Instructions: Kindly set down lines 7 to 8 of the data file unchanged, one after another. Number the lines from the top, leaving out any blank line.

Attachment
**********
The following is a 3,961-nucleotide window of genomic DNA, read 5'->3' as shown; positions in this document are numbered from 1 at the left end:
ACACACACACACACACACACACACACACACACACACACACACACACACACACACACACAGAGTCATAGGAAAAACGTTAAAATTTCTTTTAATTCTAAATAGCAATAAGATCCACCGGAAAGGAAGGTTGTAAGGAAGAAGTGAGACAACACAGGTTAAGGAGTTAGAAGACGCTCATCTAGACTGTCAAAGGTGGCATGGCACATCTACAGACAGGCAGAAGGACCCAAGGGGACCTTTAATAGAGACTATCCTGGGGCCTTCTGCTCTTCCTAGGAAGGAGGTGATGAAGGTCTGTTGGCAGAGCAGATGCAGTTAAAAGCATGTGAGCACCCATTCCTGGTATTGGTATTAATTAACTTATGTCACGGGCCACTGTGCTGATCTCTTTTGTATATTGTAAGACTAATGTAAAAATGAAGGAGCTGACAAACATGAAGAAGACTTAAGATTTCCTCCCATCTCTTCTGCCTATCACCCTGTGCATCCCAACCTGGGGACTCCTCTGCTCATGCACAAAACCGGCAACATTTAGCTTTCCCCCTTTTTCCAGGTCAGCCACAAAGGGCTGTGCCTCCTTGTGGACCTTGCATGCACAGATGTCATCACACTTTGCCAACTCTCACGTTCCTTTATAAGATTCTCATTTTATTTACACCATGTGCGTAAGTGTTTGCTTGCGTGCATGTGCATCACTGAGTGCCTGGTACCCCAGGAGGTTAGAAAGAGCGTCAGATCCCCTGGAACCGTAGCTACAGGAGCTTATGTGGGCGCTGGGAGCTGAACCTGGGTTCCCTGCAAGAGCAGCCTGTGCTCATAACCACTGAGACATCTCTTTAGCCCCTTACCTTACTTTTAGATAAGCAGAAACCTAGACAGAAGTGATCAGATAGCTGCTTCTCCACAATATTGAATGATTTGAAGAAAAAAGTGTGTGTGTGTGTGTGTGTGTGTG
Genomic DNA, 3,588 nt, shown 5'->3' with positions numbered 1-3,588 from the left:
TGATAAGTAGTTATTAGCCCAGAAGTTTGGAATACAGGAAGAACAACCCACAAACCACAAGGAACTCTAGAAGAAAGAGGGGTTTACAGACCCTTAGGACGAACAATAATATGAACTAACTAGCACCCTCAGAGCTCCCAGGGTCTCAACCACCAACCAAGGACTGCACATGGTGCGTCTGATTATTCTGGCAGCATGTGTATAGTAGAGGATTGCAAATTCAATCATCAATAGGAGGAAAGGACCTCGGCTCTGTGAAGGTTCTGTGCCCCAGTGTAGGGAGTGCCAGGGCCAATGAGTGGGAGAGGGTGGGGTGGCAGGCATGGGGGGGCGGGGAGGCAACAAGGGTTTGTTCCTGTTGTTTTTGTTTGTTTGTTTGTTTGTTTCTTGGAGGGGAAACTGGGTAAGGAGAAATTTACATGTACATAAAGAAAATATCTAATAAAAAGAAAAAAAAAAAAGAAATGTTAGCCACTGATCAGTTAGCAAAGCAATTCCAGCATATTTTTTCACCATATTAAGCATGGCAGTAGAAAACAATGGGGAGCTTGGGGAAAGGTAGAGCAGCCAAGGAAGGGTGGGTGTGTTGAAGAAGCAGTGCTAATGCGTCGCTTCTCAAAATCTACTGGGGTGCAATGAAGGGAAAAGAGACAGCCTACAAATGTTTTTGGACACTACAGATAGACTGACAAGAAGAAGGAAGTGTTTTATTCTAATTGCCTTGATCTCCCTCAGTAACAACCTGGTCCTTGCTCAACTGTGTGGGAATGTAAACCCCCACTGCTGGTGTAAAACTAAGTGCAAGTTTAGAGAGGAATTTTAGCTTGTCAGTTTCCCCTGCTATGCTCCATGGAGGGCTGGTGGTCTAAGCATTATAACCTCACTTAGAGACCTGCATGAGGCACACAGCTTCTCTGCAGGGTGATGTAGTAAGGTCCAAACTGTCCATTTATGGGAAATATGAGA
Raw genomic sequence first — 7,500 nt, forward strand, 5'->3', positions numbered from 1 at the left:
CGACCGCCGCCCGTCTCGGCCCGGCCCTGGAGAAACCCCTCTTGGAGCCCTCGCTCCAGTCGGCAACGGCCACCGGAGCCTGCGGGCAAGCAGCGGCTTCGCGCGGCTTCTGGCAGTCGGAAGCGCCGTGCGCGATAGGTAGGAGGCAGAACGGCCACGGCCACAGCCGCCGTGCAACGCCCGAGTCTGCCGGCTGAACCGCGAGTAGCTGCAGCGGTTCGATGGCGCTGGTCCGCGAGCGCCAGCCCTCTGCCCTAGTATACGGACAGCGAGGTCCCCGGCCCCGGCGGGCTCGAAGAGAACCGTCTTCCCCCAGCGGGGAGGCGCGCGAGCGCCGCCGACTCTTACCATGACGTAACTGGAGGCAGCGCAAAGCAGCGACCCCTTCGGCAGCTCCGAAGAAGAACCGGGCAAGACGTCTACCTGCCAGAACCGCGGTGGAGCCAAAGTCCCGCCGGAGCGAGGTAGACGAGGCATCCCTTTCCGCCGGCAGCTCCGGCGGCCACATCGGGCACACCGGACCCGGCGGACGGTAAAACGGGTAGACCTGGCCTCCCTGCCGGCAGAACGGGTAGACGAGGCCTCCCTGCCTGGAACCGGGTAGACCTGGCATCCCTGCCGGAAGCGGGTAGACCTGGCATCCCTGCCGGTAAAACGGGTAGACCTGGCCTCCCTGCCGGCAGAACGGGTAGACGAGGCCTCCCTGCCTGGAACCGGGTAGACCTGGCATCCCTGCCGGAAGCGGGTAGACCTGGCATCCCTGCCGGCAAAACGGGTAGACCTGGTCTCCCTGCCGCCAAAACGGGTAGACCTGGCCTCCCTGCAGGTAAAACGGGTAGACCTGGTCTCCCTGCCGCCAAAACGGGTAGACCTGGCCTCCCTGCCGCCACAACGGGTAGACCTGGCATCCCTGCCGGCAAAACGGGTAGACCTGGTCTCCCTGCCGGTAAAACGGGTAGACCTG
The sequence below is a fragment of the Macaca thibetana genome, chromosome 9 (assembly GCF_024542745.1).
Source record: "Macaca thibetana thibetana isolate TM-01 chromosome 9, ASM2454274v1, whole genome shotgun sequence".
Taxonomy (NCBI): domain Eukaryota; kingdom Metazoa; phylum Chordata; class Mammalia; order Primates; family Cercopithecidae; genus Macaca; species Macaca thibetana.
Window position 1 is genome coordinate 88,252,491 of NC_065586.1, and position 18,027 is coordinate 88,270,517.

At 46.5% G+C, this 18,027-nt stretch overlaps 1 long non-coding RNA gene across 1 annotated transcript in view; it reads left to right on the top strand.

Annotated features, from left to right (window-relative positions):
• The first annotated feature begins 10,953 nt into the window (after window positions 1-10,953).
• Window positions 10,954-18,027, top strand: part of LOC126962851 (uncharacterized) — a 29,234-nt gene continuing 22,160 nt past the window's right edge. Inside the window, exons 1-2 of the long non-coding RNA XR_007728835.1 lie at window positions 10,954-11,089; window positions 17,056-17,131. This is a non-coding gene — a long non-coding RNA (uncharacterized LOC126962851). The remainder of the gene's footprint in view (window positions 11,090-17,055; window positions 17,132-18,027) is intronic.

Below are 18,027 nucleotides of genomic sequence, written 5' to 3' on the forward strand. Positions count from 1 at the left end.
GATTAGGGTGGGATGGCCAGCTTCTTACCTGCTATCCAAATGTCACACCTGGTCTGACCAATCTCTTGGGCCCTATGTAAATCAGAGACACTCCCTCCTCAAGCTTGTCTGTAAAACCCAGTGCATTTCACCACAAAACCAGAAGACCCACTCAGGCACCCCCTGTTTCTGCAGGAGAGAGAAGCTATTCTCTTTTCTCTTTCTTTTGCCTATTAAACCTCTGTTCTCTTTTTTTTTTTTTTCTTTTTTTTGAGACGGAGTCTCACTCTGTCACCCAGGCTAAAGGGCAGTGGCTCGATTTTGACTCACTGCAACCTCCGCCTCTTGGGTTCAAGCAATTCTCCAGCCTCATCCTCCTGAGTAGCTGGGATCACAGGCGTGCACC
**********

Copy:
The sequence below is a fragment of the Macaca thibetana genome, chromosome 9 (assembly GCF_024542745.1).
Source record: "Macaca thibetana thibetana isolate TM-01 chromosome 9, ASM2454274v1, whole genome shotgun sequence".